- Sherrill is a fly ball pitcher, even against lefties. His career ground ball rate is just 36.1%, and it’s just north of 40% against left-handed batters over the last three seasons. It’s not a surprise that he’s given up one homer for every 12 innings pitched as a big leaguer (0.75 HR/9).
- Sherrill has been on the disabled list in three of the last five years. He missed basically all of September with elbow inflammation this year, lost two weeks due to back tightness last year, and was sidelined for a month with shoulder inflammation in 2008.
- He wears his hat with a flat brim, and it looks pretty stupid. Nicknames include “The Brim Reaper” and “Flat Breezy” according to Wikipedia.
I loathe the concept of lefty specialists, but the Yankees obviously place a pretty high value on them judging by all the money they’ve spent on Pedro Feliciano and Damaso Marte in recent years. Dominant lefty specialists can absolutely be valuable pieces of a bullpen, but it’s the guys that are no better than average that really defeat the point and drive me nuts. Those guys are on the roster only because of the hand they throw with, not because they have a chance to be successful. I hate that.
Anyway, Sherrill is one of those lefty specialists with a track record of shutting down lefties, something he’s been doing basically since he broke into the league with the Mariners. That doesn’t guarantee future success though, something the Yankees have learned the hard way the last few seasons. Relievers really are a roll of the dice, especially specialists who live their lives one small sample size to the next. I don’t necessarily endorse a Sherrill signing, but I’d much rather see the Yankees take a shot with him on a one-year deal than someone else on a multiple year pact.
The Dodgers’ ownership situation is a total mess at the moment, but that didn’t stop the club from locking up Matt Kemp for the better part of a decade. The center fielder and likely NL MVP agreed to an eight-year contract extension worth $160M yesterday, securing the kind of deal that only comes along when 27-year-old center fielders have MVP-caliber seasons. Funny how that worked out.
Many Yankees fans, myself included, were already fitting Kemp for pinstripes since he was due to become a free agent after next season. Nick Swisher‘s contract also expires then, so naturally the Yankees would just sign one of the very best players in the world to fill the right field void, he’d crush opposite field bombs like this, and we’d all live happily ever after. I had a feeling the Dodgers would find a way to keep Kemp long-term (it’s only a matter of time before they sign Clayton Kershaw long-term as well), but now that dream scenario of signing him after next season is officially the table.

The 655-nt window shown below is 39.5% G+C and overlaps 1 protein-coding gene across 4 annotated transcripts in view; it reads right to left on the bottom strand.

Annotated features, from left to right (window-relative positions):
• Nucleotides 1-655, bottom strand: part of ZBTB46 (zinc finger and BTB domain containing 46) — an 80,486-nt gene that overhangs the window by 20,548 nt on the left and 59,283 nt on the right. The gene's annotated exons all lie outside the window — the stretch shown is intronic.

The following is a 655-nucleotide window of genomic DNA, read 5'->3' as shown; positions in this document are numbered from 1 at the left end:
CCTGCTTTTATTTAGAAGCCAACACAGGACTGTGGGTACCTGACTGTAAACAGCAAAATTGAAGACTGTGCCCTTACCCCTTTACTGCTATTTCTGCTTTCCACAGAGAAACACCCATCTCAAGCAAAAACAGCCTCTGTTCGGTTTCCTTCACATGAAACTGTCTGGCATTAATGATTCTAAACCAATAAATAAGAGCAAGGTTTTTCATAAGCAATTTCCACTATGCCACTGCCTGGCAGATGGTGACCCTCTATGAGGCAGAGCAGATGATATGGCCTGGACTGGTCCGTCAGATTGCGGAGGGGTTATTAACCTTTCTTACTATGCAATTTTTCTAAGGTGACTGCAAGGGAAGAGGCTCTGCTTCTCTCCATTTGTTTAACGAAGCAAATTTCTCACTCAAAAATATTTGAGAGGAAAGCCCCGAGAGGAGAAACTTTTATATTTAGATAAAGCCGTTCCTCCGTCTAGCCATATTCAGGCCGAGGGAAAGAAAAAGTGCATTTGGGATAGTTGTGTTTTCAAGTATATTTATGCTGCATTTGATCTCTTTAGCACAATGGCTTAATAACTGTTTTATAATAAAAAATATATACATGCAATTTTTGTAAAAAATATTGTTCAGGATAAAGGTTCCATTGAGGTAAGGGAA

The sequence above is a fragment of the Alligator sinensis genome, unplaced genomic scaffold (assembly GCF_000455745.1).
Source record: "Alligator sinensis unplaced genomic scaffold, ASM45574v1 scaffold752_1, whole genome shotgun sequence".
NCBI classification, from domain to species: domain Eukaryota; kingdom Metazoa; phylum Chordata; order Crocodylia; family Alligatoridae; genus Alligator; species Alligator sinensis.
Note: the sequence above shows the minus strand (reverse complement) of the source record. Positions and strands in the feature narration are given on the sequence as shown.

The Yankees still have to figure out what’s going on in right field though, because there isn’t anyone in the farm system coming up to fill the void and the idea of moving Jesus Montero or Derek Jeter out there is just a pipe dream. The free agent market without Kemp still boasts some star caliber names, but none are as young or offensively dominant as the Dodgers’ cornerstone. Josh Hamilton is a great story, but he’ll be 32 shortly after Opening Day 2013 and has had major problems staying healthy in recent years. It’s fair to wonder how his past substance abuse will hinder his ability to stay on the field down the road. Andre Ethier can’t hit lefties (.270 wOBA vs. LHP last three years) and is arguably the worst defensive outfielder in the game. Unless you happen to have a strong affinity for Carlos Quentin or Shane Victorino, there’s not much else to see here.
Without Kemp on the market, it’s entirely possible that the Yankees’ best long-term option in right field is the guy they have out there right now. Swisher certainly isn’t without his faults, but he’s extremely durable, hits for power from both sides of the plate, and catches everything he’s supposed to in the outfield. The Yankees know him (and his medical history) better than anyone else, and he offers a level of certainty that I really don’t see in the other candidates. Hamilton is the high upside play, but he could easily turn into the position player version of Carl Pavano. If a reasonable agreement – say three years or so – can be worked out between the Yankees and Swisher, then that is probably the team’s best bet with Kemp now a non-option.
Thankfully, the right field question isn’t one that needs an answer right now. The Yankees have an above-average player set to man the position in 2012 and twelve months for the market to develop. Trade options could emerge, internal options could emerge, all sorts of stuff can happen. Unfortunately Matt Kemp won’t be the answer, but that’s okay. That’ll give the Yankees more money to spend on pitching anyway.
Via Marc Carig, the Yankees have spoken to Scott Boras about possibly bringing Andruw Jones back in 2012. Boras also confirmed that his client had left knee surgery after the season, which was expected after he played with a small tear all year.
Jones, 34 in April, started off slowly this past season but hit the snot out of the ball in the second half, finishing the year with a .371 wOBA overall and a .400 wOBA against left-handed pitchers. It didn’t come out of nowhere either; he had a .364 wOBA overall and a .402 wOBA against lefties in 2010. Jones is almost the perfect guy for the job because he works deep counts, hits for huge power, is capable on defense, and is a veteran guy who’s seen it all before, but I do have to think he’d jump at the chance to be a full-time player if another club offered him the opportunity.